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Taxonomy terms

PASSIONVINE HOPPER

These insects feed on dozens of garden vegetables, ornamentals, native plants and weeds. They look like moths, jump like fleas, and their nymphs have long waxy filaments coming out of their abdomens. Would you be able to identify a passionvine hopper?

 

Common name:  Passionvine hopper (nymphs are called “fluffybums”)

Scientific name(s): Scolypopa australis – Family Ricaniidae, in the Order Hemiptera (true bugs)

Description: Adult Passionvine Hoppers are under 1cm in body length and resemble hairless brown moths, with wings mottled in a pattern of clear windows and  brown markings. The wings are held flat and diagonally when resting. Nymphs are  green-brown with a fanned-out tuft of white waxy hairs at the tip of the abdomen.

Passionvine hopper nymph image
Scolypopa australis – passionvine hopper

If disturbed, nymphs and adults will jump suddenly, with a loud snap or clicking noise.

Geographic distribution: Passionvine hoppers are native to eastern Australia and Tasmania, but were introduced to New Zealand in the late 1800s and have become a widespread pest there as well.

Habitat: Adults and nymphs gather at the growing tips of plants, feeding on sap. Eggs are laid inside plant stems and occasionally inside bamboo stakes, and the hole covered with pulped plant fibers. The eggs will then hatch in late spring, reaching adulthood within 4 months.

Pest status: Passionvine hoppers are pests of passionfruit, kiwifruit, avocado, and many other fruits and vegetables, as well as feeding on a wide range of native plants and ornamentals. They also feed on weeds including lantana and Japanese honeysuckle. In large numbers they can weaken or kill a plant, and may also spread plant diseases.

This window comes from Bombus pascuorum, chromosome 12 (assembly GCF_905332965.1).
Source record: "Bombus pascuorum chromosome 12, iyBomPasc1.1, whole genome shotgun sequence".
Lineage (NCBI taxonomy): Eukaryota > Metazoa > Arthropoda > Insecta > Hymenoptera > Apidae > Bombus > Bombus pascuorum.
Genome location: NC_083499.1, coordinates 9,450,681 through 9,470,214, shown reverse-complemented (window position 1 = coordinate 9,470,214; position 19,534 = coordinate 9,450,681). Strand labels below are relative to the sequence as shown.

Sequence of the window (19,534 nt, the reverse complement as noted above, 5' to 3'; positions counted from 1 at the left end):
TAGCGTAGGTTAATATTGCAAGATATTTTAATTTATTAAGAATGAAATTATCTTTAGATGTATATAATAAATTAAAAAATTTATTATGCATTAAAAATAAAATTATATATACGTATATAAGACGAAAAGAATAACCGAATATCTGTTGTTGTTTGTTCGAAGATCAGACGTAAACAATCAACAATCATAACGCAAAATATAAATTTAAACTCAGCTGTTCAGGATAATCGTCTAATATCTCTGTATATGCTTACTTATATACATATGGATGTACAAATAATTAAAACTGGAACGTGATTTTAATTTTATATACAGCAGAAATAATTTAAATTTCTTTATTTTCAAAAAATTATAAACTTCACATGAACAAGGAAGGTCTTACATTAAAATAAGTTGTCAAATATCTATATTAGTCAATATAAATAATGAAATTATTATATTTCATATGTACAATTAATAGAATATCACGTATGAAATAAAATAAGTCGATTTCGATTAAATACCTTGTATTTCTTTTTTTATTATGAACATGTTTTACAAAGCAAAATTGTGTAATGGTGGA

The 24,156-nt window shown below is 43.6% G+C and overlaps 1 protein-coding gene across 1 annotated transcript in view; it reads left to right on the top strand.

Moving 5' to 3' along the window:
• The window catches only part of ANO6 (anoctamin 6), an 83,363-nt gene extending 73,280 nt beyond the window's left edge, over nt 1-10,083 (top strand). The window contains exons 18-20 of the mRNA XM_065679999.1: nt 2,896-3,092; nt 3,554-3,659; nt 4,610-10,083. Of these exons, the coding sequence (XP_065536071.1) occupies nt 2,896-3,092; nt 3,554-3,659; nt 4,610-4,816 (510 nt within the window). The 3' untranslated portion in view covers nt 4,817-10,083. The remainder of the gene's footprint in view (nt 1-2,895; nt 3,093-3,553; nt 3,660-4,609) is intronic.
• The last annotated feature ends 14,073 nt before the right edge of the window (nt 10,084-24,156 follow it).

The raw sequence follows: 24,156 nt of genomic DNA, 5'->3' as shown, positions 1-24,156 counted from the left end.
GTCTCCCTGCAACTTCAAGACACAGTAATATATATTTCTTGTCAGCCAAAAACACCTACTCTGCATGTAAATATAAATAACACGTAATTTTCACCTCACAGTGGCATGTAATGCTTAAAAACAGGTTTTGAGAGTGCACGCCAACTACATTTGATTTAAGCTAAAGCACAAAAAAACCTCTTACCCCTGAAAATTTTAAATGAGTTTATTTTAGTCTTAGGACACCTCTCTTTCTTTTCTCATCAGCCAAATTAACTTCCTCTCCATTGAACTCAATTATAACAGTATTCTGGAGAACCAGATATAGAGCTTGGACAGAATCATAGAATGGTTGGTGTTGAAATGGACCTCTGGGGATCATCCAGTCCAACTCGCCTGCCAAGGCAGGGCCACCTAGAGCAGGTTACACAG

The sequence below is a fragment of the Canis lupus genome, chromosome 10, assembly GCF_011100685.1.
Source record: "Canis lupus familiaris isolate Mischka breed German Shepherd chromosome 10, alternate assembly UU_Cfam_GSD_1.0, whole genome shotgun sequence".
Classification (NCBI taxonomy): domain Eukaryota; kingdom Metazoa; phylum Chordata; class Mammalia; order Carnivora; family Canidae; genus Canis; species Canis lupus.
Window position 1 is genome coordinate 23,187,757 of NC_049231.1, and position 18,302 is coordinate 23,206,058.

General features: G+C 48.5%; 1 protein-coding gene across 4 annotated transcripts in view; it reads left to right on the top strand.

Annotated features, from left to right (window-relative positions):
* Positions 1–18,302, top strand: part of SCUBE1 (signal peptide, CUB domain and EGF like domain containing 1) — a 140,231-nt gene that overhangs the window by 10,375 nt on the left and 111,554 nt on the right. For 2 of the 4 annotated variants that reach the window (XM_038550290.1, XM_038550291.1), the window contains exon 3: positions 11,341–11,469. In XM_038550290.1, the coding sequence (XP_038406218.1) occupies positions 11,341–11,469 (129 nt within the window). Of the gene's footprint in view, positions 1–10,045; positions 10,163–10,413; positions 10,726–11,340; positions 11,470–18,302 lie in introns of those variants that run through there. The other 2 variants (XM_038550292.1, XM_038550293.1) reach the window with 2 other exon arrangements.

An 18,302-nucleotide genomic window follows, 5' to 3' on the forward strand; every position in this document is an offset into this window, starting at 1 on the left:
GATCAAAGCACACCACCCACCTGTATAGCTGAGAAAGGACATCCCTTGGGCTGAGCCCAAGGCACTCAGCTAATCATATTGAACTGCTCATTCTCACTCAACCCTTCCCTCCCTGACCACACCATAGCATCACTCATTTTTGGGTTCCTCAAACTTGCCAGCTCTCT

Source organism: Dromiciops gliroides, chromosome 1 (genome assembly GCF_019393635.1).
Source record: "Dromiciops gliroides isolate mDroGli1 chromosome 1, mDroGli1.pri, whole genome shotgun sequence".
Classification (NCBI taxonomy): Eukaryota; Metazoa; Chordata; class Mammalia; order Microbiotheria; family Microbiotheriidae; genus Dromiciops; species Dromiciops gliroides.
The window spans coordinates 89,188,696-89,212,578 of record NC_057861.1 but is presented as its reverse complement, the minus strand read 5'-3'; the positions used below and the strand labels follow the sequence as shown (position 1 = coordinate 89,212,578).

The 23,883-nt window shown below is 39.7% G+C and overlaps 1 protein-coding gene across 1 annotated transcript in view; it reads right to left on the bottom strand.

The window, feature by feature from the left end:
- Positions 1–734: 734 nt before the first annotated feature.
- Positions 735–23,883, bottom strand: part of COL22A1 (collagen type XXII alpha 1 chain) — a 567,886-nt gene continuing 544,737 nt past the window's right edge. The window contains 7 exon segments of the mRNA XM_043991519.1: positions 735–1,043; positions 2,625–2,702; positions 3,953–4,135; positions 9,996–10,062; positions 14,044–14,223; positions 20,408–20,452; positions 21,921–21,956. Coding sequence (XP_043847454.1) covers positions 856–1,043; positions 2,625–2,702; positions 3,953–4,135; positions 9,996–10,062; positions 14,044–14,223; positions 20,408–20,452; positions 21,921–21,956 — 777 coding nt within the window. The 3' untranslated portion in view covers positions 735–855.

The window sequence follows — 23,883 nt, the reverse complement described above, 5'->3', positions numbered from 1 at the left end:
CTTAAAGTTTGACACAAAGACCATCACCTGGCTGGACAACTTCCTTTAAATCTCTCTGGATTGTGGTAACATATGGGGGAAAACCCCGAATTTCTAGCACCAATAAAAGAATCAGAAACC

As they excrete large amounts of excess sugar as honeydew, sooty mould growth is another sign of infestation. The honeydew can attract ants and honeybees. Honeybees attracted by the honeydew may inadvertently poison their own hives, as the honeydew excreted by the hoppers will also contain any toxins present in the plant.

In some cases these toxins can affect humans eating the honey. In New Zealand, if this honeydew secretion is produced from the sap of the poisonous tutu shrub (Coriaria), the resulting honey can causing illness and delirium in humans. Although the last recorded death was over a century ago, there are occasionally poisoning cluster when a batch of contaminated honey is produced.

Treatment: Infestations can be killed with approved pyrethroid pesticides, as long as the usual care is taken for any pesticide used around edible plants. Any weeds that the hoppers might be using as alternate food plants – lantana, bitou bush, Scotch broom, etc – should be inspected for signs of infestation and removed.

 

Daniel Heald, technician and entomologist

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